Emotive Design Is Felt in the Gut

Shapes Print

This week, we had the pleasure of adding Beth Abrahamson as a Senior Designer to our team. She is a multidisciplinary graphic designer whose practice challenges the distinction between art and design. Constantly shifting in and out of different mediums – collage, ceramics, photography, drawing – she’s an expert at imagining how these forms can live in the digital world. With an MFA in Design from California College of the Arts, Beth has recently worked with AirBnB, Southern Exposure, San Francisco Art Institute, and many others. We sat down with Beth to discuss her work, the importance of collaboration, and the definition of emotive design.

Tell us a bit about your background.

I came here seven years ago to attend the San Francisco Art Institute for a design and technology program. After graduating from California College of the Arts, I hopped between freelancing at design studios, companies in-house, and building my own client base.

What brings you back to a studio environment?

I really value the ability to see so many different types of environments. It’s so interesting to be able to be a fly on the wall. Every place is different, and sometimes as a freelancer, you’re treated as an outsider. I came here because I was seeking the kind of collaboration and diversity you only get with a studio.

What advice would you give to studios on how to best integrate freelancers so they feel embraced?

It sounds simple, but all anyone wants is to be treated as part of the team. Fostering a healthy team dynamic is super important, and it can make all the difference. You want a place where everyone brings a different skillset, knows their role, and has a seat at the table. There’s such a big difference between “sitting in close proximity to other people” and actually collaborating. As a creative person, I thrive on variety – in projects, clients, and mindsets. With a studio, the sum is greater than the parts.

At Emotive Brand, strategy drives everything. Have you had experience working with strategists before?

It’s so crucial for design, and it’s an area I really want to learn more about. Good design always has to be backed up by good strategy. I value the environment that Bella and Tracy have created here. Both their authenticity and their approach. It’s very rare to have this female-led dynamic, and whether or not you want to admit it, it makes a difference. Just in the approach to empathy, emotional intelligence, and communication. It’s about achieving that perfect balance of everyone having a role and everyone feeling like their voice is heard.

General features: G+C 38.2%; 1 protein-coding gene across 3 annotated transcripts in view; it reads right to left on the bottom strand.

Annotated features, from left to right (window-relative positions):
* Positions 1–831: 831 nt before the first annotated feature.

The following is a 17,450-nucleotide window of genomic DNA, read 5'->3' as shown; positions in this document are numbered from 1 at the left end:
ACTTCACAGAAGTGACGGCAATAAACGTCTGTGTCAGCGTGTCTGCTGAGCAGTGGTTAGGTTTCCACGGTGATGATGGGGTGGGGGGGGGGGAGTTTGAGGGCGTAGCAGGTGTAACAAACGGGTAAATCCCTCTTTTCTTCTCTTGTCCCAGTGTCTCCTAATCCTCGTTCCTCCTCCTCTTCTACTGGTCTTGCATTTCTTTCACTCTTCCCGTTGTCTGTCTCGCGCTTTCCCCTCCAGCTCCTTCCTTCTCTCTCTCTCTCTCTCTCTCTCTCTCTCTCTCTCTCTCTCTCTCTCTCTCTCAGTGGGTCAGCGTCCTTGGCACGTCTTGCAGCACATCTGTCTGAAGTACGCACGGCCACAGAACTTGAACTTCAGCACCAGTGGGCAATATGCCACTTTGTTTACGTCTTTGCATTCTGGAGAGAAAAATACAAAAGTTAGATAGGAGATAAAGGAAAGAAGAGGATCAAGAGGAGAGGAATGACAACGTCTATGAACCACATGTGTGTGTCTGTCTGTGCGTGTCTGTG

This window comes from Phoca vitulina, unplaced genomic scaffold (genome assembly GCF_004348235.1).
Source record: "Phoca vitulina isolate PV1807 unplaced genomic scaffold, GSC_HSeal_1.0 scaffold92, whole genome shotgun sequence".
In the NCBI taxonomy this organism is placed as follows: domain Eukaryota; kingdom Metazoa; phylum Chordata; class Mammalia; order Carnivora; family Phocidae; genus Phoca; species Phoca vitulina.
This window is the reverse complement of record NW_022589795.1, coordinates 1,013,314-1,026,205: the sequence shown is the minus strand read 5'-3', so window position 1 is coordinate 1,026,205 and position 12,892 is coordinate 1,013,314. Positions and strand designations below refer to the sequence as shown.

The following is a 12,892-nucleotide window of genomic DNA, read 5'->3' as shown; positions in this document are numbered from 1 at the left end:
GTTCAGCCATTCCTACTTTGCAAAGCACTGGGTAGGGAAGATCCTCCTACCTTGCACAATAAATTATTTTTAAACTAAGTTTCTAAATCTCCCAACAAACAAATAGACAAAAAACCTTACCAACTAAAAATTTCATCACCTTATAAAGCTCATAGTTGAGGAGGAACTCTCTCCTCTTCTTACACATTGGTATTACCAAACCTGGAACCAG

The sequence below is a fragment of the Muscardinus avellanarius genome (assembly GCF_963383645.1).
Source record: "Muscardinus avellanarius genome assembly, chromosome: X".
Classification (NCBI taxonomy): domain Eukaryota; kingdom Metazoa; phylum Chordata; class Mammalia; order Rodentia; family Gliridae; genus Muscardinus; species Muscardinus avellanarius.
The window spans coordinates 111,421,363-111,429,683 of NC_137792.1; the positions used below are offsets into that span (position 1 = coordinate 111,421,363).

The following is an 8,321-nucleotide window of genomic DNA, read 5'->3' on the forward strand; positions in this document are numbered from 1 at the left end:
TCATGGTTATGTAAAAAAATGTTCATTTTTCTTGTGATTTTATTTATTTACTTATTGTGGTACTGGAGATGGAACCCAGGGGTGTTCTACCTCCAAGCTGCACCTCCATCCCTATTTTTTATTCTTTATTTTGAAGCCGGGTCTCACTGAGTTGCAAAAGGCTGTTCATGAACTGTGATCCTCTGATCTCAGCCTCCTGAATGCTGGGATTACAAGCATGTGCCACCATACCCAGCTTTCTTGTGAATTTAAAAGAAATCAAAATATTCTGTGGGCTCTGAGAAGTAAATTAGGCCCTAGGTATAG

How would you describe your approach to design?

I am a firm believer in the concept defining the aesthetics, and not the other way around. It’s about the process. I take a lot of inspiration from the world around me – from physical things, from mundane forms, or things that may seem mundane at first glance. A big part of my process has been about translating ideas across mediums. Not just working on the computer but working by hand – building things, cutting things. All of that informs what then becomes the digital graphic. With a lot of my work, you can feel the artist’s hand. I try to create a simplicity and accessibility.

Outside of the 9-to-5, what are you working on right now?

I’ve been teaching myself ceramics for the last two years and I’m totally obsessed. There’s a very strong relationship to graphic design. Right now, I’m working on vessels that have different geometric forms as handles. Those forms are coming from some 2D work that I’ve done, and vice versa. An idea will often move from a blind contour drawing, to a screen print, to a ceramic shape.

How would you define emotive design?

For me, emotive design is felt in the gut. It inspires others, draws them in. It’s about translating passion from the maker to the viewer – and in that transfer of ideas and feeling, there is a deep connection. When it works well, that connection – between people or brands – is unbreakable.

Emotive Brand is a San Francisco brand strategy and design agency.

Submit a Comment

Your email address will not be published.